1968 Special Olympics Summer World Games
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1968 Special Olympics Summer World Games

The First International Special Olympics Games (Summer Special Olympics) were held in Soldier Field, Chicago, Illinois, United States, on July 20, 1968. Some of the smaller indoor events were held in the Conrad Hilton Hotel on Michigan Avenue.

1,000 athletes from 26 U.S. states, and Canada competed in track and swimming. Swimming included 25 meter races, and track had short distance runnings, ball throws, and standing long jump.

The athlete's oath was introduced at these games by founder Eunice Shriver at the opening ceremony. The oath is, "Let me win. But if I can not win, let me be brave in the attempt."

Notable athletes volunteered at the games, including Jesse Owens, Rafer Johnson, George Armstrong, and Stan Mikita.[1]

Planning

The inception of the concept for the Special Olympics came from Anne McGlone (now Anne Burke), at the time a physical education teacher working for the Chicago Park District.[1][2] In 1967, while teaching special needs children, she had the idea to host a citywide track meet for such children.[1] She asked Park District Superintendent Erwin "Red" Weiner and Park District Board President William McFetridge for permission to organize it.[1] The Joseph P. Kennedy Jr. Foundation had provided earlier funding to special needs programs in the Park District, thus McFetridge believed that Eunice Kennedy Shriver might be wiling to provide funding for such an event.[1] In early 1968, McGlone wrote to Shriver proposing the event, and within days received an enthusiastic response from Shriver.[1] The event evolved from a track meet into an Olympics-style event for special needs children.[1]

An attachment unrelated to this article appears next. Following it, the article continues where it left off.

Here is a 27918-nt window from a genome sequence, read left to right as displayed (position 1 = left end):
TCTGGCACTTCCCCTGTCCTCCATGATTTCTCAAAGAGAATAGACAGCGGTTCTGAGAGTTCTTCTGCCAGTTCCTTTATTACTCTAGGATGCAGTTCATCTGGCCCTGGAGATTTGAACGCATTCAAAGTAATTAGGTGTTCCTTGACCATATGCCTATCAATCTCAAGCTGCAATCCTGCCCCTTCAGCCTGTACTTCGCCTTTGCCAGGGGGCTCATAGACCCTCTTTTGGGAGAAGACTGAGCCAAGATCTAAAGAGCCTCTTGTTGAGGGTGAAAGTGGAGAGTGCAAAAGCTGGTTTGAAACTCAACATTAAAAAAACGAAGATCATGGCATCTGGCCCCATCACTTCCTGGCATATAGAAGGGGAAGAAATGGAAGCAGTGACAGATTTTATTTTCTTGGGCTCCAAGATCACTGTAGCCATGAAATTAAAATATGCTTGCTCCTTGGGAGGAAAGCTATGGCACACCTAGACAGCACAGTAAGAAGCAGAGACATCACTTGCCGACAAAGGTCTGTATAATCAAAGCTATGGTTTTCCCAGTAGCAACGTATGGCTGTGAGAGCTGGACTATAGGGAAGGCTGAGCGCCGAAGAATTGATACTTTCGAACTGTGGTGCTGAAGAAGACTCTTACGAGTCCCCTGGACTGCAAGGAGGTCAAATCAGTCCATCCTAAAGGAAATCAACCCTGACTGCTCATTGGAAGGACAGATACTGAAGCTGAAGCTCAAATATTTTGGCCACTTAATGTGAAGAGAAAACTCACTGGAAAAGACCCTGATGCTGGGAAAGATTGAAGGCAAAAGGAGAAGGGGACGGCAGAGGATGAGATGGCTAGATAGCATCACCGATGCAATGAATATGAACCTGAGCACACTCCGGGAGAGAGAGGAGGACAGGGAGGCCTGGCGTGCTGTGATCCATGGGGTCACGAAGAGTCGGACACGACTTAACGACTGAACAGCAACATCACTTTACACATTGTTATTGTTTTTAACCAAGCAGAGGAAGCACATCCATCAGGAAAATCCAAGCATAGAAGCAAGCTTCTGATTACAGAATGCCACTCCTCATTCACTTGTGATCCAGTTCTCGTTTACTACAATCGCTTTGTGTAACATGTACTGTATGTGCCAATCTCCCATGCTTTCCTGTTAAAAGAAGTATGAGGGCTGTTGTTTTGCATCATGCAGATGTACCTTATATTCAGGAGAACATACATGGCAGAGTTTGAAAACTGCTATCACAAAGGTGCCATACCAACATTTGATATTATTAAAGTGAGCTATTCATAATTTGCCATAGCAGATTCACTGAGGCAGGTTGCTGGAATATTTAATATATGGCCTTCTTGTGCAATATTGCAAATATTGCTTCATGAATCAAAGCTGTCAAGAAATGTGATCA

To assist in organizing the event, they received help from Dr. William H. Freeberg of Southern Illinois University (an expert in recreation for children with disabilities).[1] They also received the assistance of Parks Board vice president Dan Shannon and McFetridge's assistant Ed Kelly.[1] The event began to take a national, then later even an international, scale as planning advanced.[1]

References

  1. ^ a b c d e f g h i j Ford, Liam T. A. (2009). Soldier Field: A Stadium and Its City. University of Chicago Press. pp. 246-247. ISBN 978-0-226-25709-9. Retrieved 2020.
  2. ^ Kenidrigan & Hodkinson, "Special Olympics Celebrates 30 Years", accessed September 20, 2008.

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